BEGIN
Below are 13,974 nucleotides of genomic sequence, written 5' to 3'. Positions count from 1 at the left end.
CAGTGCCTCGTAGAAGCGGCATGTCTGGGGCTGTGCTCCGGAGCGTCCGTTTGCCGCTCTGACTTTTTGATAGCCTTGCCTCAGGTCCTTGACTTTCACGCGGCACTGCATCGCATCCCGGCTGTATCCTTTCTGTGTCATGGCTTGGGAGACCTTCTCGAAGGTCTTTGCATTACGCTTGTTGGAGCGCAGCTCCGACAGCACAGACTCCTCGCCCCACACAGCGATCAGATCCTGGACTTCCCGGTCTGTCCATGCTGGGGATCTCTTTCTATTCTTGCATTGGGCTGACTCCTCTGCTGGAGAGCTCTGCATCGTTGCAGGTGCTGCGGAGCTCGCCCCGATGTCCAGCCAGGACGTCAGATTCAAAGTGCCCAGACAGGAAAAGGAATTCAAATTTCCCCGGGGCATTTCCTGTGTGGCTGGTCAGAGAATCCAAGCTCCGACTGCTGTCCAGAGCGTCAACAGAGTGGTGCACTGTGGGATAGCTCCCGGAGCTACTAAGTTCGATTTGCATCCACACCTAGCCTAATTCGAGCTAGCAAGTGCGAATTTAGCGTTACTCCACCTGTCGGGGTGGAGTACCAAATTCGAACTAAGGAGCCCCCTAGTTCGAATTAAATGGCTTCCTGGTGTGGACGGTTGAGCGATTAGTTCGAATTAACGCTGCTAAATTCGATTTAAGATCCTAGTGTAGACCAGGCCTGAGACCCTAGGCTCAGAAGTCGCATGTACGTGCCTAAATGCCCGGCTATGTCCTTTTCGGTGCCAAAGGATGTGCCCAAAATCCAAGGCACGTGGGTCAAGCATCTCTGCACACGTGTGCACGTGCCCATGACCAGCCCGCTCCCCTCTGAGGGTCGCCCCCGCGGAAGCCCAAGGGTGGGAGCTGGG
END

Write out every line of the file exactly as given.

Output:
Below are 13,974 nucleotides of genomic sequence, written 5' to 3'. Positions count from 1 at the left end.
CAGTGCCTCGTAGAAGCGGCATGTCTGGGGCTGTGCTCCGGAGCGTCCGTTTGCCGCTCTGACTTTTTGATAGCCTTGCCTCAGGTCCTTGACTTTCACGCGGCACTGCATCGCATCCCGGCTGTATCCTTTCTGTGTCATGGCTTGGGAGACCTTCTCGAAGGTCTTTGCATTACGCTTGTTGGAGCGCAGCTCCGACAGCACAGACTCCTCGCCCCACACAGCGATCAGATCCTGGACTTCCCGGTCTGTCCATGCTGGGGATCTCTTTCTATTCTTGCATTGGGCTGACTCCTCTGCTGGAGAGCTCTGCATCGTTGCAGGTGCTGCGGAGCTCGCCCCGATGTCCAGCCAGGACGTCAGATTCAAAGTGCCCAGACAGGAAAAGGAATTCAAATTTCCCCGGGGCATTTCCTGTGTGGCTGGTCAGAGAATCCAAGCTCCGACTGCTGTCCAGAGCGTCAACAGAGTGGTGCACTGTGGGATAGCTCCCGGAGCTACTAAGTTCGATTTGCATCCACACCTAGCCTAATTCGAGCTAGCAAGTGCGAATTTAGCGTTACTCCACCTGTCGGGGTGGAGTACCAAATTCGAACTAAGGAGCCCCCTAGTTCGAATTAAATGGCTTCCTGGTGTGGACGGTTGAGCGATTAGTTCGAATTAACGCTGCTAAATTCGATTTAAGATCCTAGTGTAGACCAGGCCTGAGACCCTAGGCTCAGAAGTCGCATGTACGTGCCTAAATGCCCGGCTATGTCCTTTTCGGTGCCAAAGGATGTGCCCAAAATCCAAGGCACGTGGGTCAAGCATCTCTGCACACGTGTGCACGTGCCCATGACCAGCCCGCTCCCCTCTGAGGGTCGCCCCCGCGGAAGCCCAAGGGTGGGAGCTGGG